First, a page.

More Than Two-Thirds of Muslim Americans Prefer Giving Charity During Ramadan

washington — A new survey shows that nearly 70% of Muslims in the United States give zakat, or practice almsgiving, during Ramadan, the Muslim month of fasting.

The survey, conducted by the Muslim Philanthropy Initiative at Indiana University, found that gender, age, race, income, marital status, religiosity and voter registration status were the factors that influenced Muslim Americans’ preferences for paying zakat during Ramadan.

“The importance of Ramadan to Muslims has long been discussed,” said Shariq Siddiqui, the lead researcher of the study and director of the Muslim Philanthropy Initiative at Indiana University.

He told VOA in an email that the survey indicates the importance of Ramadan for U.S. Muslims “when it comes to their charitable giving.”

While there is no specific requirement to pay zakat during Ramadan, many Muslims prefer to fulfill their obligation during the month as they believe that God will multiply the rewards for charity during the Muslim holy month of fasting.

Muslims believe that God revealed the Quran to Prophet Muhammad during Ramadan.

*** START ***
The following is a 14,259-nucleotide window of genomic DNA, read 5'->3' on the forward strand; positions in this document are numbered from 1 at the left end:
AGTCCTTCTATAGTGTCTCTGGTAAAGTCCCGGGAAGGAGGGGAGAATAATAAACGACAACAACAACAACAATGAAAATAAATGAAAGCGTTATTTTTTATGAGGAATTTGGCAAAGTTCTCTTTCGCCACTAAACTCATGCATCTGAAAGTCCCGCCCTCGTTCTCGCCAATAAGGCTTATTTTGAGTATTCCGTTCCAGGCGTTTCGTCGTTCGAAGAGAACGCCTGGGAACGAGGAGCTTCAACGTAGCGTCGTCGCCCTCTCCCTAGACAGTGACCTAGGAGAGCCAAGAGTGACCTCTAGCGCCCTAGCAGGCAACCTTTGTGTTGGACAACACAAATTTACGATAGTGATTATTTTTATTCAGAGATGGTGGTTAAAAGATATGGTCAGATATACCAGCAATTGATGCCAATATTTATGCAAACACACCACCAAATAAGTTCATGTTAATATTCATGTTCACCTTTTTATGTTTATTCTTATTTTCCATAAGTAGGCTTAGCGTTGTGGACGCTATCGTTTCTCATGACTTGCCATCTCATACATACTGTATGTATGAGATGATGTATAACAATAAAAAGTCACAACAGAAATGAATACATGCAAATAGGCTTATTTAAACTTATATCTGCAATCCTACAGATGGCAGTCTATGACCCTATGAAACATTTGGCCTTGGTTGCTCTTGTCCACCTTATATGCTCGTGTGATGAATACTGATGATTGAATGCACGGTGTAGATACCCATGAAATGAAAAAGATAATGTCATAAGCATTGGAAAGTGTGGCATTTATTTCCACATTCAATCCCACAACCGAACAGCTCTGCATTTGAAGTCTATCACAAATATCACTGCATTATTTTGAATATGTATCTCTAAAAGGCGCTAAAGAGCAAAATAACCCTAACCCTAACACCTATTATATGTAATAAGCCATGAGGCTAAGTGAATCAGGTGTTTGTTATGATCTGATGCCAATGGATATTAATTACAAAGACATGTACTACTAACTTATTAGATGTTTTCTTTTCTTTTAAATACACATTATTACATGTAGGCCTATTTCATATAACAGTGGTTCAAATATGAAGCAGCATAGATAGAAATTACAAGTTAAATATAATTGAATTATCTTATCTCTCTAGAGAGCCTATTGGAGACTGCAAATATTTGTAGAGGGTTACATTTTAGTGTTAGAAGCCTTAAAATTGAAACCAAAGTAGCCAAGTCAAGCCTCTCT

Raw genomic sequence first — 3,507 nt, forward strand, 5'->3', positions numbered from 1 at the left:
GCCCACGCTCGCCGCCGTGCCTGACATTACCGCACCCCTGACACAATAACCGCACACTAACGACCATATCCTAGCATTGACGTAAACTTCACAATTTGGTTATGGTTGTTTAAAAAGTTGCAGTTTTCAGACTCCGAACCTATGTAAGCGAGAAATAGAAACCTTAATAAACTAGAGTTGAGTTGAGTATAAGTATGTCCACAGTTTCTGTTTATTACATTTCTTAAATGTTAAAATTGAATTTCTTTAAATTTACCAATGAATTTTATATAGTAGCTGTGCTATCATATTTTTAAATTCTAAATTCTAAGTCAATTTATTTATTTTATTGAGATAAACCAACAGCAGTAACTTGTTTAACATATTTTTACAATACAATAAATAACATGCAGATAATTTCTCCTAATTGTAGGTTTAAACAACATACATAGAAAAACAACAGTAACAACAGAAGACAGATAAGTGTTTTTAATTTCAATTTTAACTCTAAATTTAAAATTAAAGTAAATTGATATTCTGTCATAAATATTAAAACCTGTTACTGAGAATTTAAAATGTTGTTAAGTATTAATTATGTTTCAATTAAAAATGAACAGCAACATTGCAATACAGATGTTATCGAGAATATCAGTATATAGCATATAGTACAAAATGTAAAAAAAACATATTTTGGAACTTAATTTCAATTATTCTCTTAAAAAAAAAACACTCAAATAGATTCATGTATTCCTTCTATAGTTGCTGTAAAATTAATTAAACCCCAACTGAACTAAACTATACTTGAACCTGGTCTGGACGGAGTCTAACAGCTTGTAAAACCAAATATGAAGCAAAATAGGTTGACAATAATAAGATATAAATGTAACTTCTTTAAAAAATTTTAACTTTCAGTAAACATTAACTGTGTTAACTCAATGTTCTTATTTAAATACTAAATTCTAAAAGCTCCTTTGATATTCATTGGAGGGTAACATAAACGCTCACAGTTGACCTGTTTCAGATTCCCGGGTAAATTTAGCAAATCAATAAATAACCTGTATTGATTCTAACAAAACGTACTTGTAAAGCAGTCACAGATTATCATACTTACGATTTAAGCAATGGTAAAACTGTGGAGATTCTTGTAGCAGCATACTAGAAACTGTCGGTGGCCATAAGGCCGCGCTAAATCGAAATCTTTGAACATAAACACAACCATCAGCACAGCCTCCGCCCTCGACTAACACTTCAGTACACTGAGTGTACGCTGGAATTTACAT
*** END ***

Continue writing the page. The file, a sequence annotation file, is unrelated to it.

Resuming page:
During the month, Muslims who have reached puberty and are physically capable fast from sunrise to sunset, which means abstaining from food and drink.

The survey also indicated that more than 45% of U.S. Muslims were giving zakat during the time of Hajj, the annual Islamic pilgrimage to Mecca.

Zakat is aimed at redistributing wealth and alleviating poverty within the Muslim community.

It is calculated usually at 2.5% of a Muslim’s accumulated wealth annually, including savings, investments, gold, silver and other assets beyond one’s basic needs.

According to the Muslim Philanthropy Initiative, Muslims in the U.S. paid an estimated $1.8 billion in zakat in 2021.

Nearly 3.5 million Muslims live in the U.S., which is 1.1% of the population in the nation.

Siddiqui told VOA that Muslim Americans give an estimated $4.3 billion in charity, including zakat, every year, and 85% of the money stays in the U.S., of which 50% goes to Muslim-led organizations and about 40% to non-Muslim groups.

He said, however, that the survey identifies some key demographics often overlooked by fundraisers.

According to the survey, married Muslims and Muslim women are more likely to pay zakat during Ramadan.

Muslims in their 30s and those with an annual income of $50,000 to $75,000 are leaning toward giving zakat during the month of fasting, the survey stated.

Religiosity was another factor influencing their decision to give zakat during Ramadan. Those who identified themselves as more religious tended to fulfill their zakat obligations during the month of Ramadan.

The survey also indicated that Muslim Americans who were registered to vote, compared to those who were not registered, were more likely to pay their zakat during the holy month.

Sponsored by Islamic Relief USA, the survey was based on a nationally representative sample of 1,139 U.S.-based Muslim adults across the U.S.

VOA’s Masood Farivar contributed to this story.

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